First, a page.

Going To Market!
Visited: March 2021 (Twice)
It had been quite some time since Tracy and I had visited the venerable Original Los Angeles Farmers Market, so on a rather chilly March morning we headed out to 3rd & Fairfax to visit this 87-year-old Los Angeles institution. Two weeks later, we made a return appearance on a very hot Saturday. I love L.A.!As a kid, my family spent many a lazy Sunday roaming the aisles, stores and shops of the Farmers Market. My first job out of college was at an advertising agency, which happened to be located just a couple of blocks away. I would eat lunch at its various restaurants, including the famed Du-Pars (more on it later).
Origins of the market date back to 1880, when A.F. Gilmore and his partner purchased a couple of Los Angeles area dairy farms. Ten years later, after splitting their holdings, Gilmore took charge of the 256-acre ranch located at 3rd & Fairfax. Twenty years later, in a Jed Clampett moment, Gilmore discovered oil while drilling for new water wells on the property … “Black gold .. California Tea!” Finally, “crude” took on a positive definition. Instead of dairy cows, oil derricks, which Gilmore also milked for all they were worth, dotted the landscape (historic photos courtesy Farmers Market).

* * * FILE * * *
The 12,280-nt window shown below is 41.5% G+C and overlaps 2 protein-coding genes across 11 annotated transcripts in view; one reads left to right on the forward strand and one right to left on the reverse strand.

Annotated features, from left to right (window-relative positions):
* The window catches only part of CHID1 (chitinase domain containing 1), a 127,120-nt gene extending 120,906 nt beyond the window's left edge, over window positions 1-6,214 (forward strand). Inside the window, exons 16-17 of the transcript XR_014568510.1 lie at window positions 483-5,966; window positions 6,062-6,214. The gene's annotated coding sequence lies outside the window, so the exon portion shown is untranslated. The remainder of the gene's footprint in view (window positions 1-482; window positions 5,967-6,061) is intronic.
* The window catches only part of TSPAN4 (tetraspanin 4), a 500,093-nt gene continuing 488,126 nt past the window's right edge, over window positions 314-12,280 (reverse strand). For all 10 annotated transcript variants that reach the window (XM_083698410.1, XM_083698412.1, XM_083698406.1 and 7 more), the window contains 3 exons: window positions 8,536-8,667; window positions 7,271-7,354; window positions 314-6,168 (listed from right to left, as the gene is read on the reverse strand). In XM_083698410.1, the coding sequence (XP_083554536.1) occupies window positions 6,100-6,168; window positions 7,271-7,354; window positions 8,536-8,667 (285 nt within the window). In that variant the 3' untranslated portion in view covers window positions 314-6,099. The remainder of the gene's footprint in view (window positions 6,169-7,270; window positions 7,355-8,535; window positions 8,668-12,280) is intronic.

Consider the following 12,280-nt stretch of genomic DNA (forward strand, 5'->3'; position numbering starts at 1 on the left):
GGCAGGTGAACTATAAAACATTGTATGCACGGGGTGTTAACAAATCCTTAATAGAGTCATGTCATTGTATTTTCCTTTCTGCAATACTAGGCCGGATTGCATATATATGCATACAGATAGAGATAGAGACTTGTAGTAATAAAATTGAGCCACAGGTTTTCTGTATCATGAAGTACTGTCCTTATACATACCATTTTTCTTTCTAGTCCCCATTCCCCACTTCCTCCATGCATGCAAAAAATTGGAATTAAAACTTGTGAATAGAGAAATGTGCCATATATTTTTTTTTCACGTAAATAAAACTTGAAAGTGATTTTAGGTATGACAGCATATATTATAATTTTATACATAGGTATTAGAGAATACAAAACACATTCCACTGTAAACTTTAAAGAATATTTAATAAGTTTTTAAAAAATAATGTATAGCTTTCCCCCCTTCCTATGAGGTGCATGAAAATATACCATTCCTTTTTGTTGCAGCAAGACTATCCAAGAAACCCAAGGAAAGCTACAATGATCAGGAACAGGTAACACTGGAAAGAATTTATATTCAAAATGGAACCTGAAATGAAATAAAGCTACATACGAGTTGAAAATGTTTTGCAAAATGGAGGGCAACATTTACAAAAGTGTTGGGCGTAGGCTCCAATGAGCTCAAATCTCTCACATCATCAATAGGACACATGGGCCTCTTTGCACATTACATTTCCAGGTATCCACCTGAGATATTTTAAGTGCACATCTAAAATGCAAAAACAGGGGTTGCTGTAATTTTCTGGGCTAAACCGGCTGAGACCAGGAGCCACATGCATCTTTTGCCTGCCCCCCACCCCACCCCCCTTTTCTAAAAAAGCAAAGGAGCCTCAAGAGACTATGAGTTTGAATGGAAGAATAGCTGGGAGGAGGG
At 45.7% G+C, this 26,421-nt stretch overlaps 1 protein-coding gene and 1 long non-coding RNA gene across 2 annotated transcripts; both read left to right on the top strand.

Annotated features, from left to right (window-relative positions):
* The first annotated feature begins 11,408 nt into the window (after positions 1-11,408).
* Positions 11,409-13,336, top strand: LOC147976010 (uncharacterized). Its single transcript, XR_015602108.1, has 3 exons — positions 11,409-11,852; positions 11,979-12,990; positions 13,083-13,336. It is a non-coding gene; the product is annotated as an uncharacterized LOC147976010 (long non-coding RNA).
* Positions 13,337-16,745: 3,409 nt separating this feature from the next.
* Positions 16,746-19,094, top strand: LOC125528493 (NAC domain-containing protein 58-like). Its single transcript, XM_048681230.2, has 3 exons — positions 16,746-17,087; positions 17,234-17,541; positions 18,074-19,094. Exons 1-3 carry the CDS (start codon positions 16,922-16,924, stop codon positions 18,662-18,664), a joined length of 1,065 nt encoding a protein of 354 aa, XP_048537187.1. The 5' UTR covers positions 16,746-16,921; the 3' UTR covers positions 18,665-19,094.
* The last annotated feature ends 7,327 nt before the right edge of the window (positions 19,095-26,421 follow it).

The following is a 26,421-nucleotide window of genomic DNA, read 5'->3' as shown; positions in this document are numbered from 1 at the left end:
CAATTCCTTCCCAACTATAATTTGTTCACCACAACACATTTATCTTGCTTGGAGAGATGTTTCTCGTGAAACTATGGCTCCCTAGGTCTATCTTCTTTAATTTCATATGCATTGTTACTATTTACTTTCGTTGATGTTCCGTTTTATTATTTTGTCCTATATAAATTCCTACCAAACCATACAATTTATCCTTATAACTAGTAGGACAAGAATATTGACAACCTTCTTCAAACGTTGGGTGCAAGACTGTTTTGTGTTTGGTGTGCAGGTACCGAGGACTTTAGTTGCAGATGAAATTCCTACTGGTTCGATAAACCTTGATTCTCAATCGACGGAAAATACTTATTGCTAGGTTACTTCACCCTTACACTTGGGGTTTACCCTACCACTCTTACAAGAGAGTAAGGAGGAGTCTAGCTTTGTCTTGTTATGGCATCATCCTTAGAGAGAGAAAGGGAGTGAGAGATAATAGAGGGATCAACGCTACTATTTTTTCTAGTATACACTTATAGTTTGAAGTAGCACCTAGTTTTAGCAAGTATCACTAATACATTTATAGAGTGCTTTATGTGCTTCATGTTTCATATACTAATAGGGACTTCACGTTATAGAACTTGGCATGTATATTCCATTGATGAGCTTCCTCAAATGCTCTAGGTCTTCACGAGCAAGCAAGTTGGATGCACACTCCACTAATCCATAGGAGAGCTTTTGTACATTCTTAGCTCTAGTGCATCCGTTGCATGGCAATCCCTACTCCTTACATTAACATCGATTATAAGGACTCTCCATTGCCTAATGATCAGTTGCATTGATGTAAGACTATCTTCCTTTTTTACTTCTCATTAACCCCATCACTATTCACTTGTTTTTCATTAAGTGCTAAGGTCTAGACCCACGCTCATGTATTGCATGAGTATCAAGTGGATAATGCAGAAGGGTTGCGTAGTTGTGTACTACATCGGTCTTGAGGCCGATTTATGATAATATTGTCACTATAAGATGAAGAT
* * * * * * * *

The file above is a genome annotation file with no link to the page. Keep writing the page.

After a few years, derricks on such a large a scale were prohibited, but a lot of oil was still being pumped. According to the Farmers Market website, “The Gilmore property remained largely vacant into the 1930s, when at the height of the Depression, two entrepreneurs, Fred Beck and Roger Dahlhjelm, approached A.F.’s son, Earl Bell (E.B.) Gilmore, with an idea.”
Beck and Dahlhjelm had a vision of a “village where local farmers could sell their fresh fare.” Gilmore signed on, and in July 1945 the Farmers Public Market was born. The word “Public” was discontinued shortly thereafter.
In just a few months, a plethora of vendors from farmers, merchants, restaurants and many others started moving into the market. Today it houses numerous restaurants, innovative shops and gourmet grocery purveyors.
Through the years, numerous Hollywood stars, from Ava Gardner to Frank Sinatra to Marilyn Monroe, frequented the market.